Most families confuse the options on the Early Bird Admissions Menu: Early Admission, Early Read, Early Decision, Early Action and Early Notification. Learning these and other admissions strategies will determine where your student will spend their college years, and how much it will cost.
Typically, the student applies at the beginning of the junior year and goes through the entire process earlier. However, Early Admission is only recommended for the most exceptional students who complete all high school requirements prior to the 12th grade. The student must demonstrate a college level of social and emotional maturity before implementing this strategy. Schools often get into a bidding contest for the truly exceptional student. Some even offer full scholarships for the privilege of having such an accomplished young man or woman. Use with caution!
Many colleges offer to calculate your EFC, (Expected Family Contribution; the minimum the federal government determines your family will pay at any college). Without obligating the student to apply, you simply send them all your financial information at the beginning of the 12th grade. If the student eventually applies, the aid offer has already been predetermined. Surely, you wouldn't want the IRS to calculate your taxes, so why let a college determine your EFC? Avoid this at all costs!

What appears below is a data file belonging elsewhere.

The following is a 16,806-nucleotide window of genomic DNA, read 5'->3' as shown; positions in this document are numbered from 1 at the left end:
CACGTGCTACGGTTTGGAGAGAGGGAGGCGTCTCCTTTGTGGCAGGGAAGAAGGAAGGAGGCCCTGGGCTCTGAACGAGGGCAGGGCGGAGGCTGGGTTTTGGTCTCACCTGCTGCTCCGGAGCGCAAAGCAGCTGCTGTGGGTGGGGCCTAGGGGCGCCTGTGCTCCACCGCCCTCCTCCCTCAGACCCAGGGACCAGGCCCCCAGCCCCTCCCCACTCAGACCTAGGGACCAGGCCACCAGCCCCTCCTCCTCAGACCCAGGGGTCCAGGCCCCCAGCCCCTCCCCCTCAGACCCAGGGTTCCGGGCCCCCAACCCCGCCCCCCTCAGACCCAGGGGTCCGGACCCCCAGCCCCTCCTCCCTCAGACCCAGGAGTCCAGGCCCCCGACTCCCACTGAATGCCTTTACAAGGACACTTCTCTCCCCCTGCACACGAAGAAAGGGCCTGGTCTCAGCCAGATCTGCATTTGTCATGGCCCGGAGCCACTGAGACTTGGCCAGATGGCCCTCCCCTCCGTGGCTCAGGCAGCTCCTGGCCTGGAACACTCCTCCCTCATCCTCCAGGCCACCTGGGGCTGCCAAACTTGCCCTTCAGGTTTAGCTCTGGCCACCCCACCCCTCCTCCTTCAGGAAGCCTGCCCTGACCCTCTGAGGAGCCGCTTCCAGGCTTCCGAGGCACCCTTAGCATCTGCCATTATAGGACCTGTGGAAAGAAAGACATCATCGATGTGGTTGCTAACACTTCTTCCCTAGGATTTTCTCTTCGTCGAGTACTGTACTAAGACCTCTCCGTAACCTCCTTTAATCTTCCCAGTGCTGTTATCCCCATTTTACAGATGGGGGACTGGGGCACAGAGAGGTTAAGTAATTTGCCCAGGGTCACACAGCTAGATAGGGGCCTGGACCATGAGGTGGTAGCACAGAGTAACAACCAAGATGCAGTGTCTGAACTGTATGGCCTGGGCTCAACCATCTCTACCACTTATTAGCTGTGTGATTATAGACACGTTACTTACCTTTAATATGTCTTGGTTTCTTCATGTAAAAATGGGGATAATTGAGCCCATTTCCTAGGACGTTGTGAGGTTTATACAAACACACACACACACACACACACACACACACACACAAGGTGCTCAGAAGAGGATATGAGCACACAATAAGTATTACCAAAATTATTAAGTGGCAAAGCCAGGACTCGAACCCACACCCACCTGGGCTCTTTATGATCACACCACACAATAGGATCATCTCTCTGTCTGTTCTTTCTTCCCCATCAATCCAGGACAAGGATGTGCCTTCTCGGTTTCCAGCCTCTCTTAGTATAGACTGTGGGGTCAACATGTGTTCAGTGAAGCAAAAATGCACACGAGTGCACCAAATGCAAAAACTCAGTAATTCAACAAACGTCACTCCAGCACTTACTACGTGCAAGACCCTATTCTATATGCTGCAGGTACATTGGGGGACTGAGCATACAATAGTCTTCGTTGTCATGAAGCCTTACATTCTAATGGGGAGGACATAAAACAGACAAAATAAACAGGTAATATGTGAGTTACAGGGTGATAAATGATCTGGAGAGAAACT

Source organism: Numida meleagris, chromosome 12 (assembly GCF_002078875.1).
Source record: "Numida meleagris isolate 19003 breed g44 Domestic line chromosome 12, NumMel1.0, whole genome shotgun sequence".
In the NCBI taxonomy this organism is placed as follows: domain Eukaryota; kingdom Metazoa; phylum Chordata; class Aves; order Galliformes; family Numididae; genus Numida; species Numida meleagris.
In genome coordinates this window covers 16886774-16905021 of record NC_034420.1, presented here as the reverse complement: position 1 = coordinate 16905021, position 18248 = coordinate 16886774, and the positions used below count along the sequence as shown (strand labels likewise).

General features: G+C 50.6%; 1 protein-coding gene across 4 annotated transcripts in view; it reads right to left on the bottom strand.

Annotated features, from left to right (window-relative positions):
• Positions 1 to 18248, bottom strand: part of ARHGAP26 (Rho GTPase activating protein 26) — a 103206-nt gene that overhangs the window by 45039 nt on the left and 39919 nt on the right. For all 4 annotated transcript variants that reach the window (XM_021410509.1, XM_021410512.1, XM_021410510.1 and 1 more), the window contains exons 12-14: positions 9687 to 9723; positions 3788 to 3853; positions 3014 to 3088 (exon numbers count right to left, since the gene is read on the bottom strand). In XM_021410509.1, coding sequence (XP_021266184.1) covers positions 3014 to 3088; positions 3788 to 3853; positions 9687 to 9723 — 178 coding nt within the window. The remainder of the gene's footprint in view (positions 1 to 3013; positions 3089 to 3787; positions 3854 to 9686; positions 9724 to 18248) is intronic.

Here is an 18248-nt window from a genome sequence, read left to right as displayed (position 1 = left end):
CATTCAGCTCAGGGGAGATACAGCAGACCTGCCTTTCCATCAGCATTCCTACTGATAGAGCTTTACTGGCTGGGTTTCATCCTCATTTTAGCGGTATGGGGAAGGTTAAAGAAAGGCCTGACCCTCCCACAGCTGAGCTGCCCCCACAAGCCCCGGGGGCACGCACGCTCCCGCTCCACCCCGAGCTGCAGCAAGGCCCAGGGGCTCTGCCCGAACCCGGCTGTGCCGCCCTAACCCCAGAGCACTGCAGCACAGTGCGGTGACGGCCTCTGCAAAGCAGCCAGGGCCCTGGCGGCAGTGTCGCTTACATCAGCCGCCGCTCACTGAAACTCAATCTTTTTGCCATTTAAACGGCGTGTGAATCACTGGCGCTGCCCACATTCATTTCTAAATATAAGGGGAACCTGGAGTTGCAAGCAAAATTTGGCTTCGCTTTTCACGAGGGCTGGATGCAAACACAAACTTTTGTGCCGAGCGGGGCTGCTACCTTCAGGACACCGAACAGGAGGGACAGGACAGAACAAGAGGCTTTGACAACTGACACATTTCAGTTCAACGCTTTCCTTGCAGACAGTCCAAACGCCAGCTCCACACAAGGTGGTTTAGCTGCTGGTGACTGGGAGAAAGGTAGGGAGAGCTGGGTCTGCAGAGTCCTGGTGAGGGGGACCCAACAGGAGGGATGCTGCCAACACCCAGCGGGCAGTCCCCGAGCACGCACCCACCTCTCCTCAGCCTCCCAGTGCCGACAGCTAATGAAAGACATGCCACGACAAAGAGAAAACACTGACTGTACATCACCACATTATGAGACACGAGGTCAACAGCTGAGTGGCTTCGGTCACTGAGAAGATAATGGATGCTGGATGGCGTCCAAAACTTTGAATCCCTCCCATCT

A program with earlier deadlines and notification dates than regular decision. Students sign a binding contract and commit to attending that school. If accepted, they must immediately notify all other schools and withdraw their applications. If money is not an issue, Early Decision is highly recommended because it will give the student a decided advantage in the admissions process. However, if financial aid is an issue, be aware that the student must attend that college regardless of the aid offered! ED is always recommended at Princeton, as they meet financial need 100% and no longer offer loans. Use with extreme caution!
Early Decision II:
Virtually identical to Early Decision but with later deadlines, usually January 1st. As with Early Decision, only one school can be applied to. Use with extreme caution!
All students are encouraged to apply for Early Action, usually November 1st to January 1st. Due to the increasingly fierce competition, the sooner a student applies the better. For the barely qualified student, this is the only way to go. Such a student would not fare well in the general applicant pool as they would be competing against far too many honor students and would pale by comparison. Also, any grades beyond mid-term may not count. Always implement this strategy.
Similar to Early Action except some schools ask for a financial aid commitment well in advance of the traditional May 1st deadline. Unless they make an offer you can't refuse, ask them to extend their deadline so your family can consider all offers. Families are advised against negotiating for more aid, because of the serious disadvantage of having no other offers to compare. Avoid this like the plague!
Some four-year, most two-year and virtually all community colleges offer admission on a come-as-you-are basis. If they have room you're admitted. Always Implement.
A most advantageous policy, as colleges notify students within a few weeks of receiving all necessary application documents. They usually accept until their quotas have been satisfied. Always Implement.
Knowing the items on the Early Bird Menu isn't enough. You must understand how to use them to your advantage in order to give your student that all-important edge in the admissions process. These strategies should not be taken lightly as they not only affect the student's education, but his or her future as well.